Uses for the Tennesse Purple Coneflower


  • Echinacea tennesseensis, a rare relative of the more widely found Echinacea purpurea and E. angustifolia, exists in only three counties in Tennessee. It is listed as an "endangered" species by the USGS Northern Prairie Wildlife Research Center.

    A herbaceous perennial, the plant grows in rosettes the first year and flowers the second year. Buds appear in April, blooms appear mid-May and blooming is completed in October. The Tennessee Purple Coneflower requires full sunlight but tolerates less than ideal soil and can be used easily in any garden.

For Butterflies and Birds

  • Butterflies are drawn to this member of the daisy family and the seed heads provide food for birds. Tennessee Home and Farm says that these flowers are especially appealing to goldfinches.

    Place the plant in a sunny spot and add other wildflowers such as glade phlox, glade sandwort, skullcap, sunnybells or flowers that share the cedar glade environment. This will create a hospitable habitat for a variety of songbirds. Add a small garden bench where you can sit and enjoy the butterfly and bird activity.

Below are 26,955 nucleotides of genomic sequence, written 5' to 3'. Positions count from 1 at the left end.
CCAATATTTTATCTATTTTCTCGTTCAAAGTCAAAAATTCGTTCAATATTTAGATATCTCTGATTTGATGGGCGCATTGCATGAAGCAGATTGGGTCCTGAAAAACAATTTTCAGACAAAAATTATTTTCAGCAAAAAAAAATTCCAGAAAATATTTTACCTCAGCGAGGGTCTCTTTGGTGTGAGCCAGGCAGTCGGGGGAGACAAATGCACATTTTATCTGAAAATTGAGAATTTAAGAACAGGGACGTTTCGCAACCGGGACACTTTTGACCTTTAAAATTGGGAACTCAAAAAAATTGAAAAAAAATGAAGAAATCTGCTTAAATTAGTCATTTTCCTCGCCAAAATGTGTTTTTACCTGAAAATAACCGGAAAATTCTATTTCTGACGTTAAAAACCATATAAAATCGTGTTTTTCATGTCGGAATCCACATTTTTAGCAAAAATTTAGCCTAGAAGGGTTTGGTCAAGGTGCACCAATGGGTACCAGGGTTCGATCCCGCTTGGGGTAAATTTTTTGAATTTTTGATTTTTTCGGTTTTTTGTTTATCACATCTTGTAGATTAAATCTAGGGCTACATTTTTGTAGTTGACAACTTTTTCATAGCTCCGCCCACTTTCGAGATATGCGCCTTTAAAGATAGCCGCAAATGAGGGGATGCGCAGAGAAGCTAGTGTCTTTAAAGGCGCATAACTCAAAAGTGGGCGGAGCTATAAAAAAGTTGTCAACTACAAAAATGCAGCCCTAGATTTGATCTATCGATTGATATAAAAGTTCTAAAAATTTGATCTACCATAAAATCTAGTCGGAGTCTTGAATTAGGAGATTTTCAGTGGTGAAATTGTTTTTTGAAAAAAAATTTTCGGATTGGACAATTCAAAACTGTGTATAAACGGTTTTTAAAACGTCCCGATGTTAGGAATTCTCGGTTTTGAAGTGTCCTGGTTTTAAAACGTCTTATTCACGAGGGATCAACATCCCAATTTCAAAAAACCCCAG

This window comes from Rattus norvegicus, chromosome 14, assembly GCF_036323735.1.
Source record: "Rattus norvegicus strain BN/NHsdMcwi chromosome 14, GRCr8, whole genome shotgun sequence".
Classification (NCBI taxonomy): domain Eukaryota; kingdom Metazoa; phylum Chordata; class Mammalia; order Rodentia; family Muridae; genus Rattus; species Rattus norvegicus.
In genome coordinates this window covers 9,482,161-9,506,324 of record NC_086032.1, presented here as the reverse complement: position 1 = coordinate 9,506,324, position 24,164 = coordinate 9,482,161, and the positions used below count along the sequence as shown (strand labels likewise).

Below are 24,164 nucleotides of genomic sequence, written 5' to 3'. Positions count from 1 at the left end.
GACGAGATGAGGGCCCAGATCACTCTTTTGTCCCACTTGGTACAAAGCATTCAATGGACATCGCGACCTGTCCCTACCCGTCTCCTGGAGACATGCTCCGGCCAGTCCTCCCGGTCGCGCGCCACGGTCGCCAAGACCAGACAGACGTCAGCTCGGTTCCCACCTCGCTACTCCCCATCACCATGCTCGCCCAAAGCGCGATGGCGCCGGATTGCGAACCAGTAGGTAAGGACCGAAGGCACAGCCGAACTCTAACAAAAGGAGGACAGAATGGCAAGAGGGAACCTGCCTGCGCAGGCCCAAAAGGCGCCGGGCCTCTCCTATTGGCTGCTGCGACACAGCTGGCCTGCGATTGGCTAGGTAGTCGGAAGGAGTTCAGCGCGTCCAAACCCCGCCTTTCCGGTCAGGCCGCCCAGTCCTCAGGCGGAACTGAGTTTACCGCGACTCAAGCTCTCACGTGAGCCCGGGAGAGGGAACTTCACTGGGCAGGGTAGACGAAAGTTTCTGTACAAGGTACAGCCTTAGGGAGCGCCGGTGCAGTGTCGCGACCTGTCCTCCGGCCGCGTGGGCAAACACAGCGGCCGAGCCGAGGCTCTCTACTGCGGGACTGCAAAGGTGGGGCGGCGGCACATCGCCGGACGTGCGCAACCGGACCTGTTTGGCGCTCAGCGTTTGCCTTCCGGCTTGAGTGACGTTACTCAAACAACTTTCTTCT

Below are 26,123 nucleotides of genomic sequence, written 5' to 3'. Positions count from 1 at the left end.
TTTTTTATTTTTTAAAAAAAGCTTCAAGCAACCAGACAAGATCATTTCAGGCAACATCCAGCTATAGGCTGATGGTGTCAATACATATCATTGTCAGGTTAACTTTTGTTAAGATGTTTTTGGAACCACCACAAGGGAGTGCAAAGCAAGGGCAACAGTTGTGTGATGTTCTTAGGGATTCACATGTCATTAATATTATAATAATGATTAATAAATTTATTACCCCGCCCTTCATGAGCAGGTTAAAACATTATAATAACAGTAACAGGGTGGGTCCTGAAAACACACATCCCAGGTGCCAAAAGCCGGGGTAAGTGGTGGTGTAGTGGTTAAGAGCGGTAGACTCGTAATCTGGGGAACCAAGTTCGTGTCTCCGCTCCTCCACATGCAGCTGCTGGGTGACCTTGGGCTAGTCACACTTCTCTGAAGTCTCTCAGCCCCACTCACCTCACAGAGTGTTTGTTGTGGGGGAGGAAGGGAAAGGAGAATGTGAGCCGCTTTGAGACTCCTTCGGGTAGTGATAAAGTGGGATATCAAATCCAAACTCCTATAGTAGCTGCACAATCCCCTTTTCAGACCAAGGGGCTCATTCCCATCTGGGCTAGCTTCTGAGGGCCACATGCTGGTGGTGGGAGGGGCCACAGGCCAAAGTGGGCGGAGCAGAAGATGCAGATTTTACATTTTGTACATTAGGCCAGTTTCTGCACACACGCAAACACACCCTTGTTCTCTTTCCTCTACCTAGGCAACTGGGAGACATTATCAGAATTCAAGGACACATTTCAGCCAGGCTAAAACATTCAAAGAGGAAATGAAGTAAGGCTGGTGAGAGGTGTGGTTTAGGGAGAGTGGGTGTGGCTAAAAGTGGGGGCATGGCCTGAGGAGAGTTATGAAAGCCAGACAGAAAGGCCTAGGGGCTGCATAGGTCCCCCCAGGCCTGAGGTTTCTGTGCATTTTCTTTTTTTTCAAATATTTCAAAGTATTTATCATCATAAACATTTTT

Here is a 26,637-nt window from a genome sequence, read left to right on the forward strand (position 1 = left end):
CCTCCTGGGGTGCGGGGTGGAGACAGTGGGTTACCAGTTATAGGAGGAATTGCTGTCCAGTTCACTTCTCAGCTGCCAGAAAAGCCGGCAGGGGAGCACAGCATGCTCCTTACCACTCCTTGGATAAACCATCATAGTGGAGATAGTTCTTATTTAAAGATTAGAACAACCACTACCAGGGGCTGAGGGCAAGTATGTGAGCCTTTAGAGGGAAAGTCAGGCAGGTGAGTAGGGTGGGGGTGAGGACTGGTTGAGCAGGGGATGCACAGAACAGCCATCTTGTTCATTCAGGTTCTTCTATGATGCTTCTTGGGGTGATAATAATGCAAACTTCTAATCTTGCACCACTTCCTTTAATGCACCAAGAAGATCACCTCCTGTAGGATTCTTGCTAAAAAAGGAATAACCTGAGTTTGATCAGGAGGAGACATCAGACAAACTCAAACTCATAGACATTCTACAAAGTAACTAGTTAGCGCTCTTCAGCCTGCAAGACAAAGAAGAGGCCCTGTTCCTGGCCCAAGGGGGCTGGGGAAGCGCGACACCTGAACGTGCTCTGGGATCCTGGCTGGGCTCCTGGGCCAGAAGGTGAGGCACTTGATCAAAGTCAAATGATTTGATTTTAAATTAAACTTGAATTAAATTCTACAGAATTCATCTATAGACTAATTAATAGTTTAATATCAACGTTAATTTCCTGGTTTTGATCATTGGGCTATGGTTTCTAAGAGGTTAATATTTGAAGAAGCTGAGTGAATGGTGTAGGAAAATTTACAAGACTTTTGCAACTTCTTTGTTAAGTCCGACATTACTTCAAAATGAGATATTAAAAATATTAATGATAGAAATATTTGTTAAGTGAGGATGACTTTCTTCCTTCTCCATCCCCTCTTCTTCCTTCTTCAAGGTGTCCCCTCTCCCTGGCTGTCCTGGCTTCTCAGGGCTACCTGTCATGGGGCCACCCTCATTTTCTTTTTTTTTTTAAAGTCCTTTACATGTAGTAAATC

Wild Flower Garden

  • If you’re looking for a flowering plant that can tolerate heat and add color to a naturalized garden or grazing land, the Tennessee Purple Coneflower is a good choice. The plant can live for up to six years but will seed and move in a pasture or prairie.

    James Newburn, curator at the University of Tennessee Gardens, says of these flowers, "They are light feeders, so once they are established, fertilizer should be kept to a minimum and competing weeds should be removed. There are few pest or disease problems and even deer don’t seem to care for them."

    Easy to care for, these plants require little water, but horticulturalist at Garden Guides James Burghardt writes, "Appreciating moist, well-draining soils, the plant handles dry, hot conditions well only once established."

Cut Flowers

  • Although the Tennessee Purple Coneflower is smaller than its more readily available relatives, it is the only plant of this family with ascending petals as opposed to drooping petals, according to The Native Plants Journal. With strong, straight stems, these flowers make colorful additions to decorative arrangements.

    James Burghardt suggests cutting only garden-grown plants while leaving wildflower varieties free to seed.


  • The Tennessee Purple Coneflower flourishes in open, treeless areas with rocky soil, and will grow on creek beds and around drainage ditches. It is suitable as a border for a gravel driveway, along roadsides and shoulders or in shallow soil on median strips.

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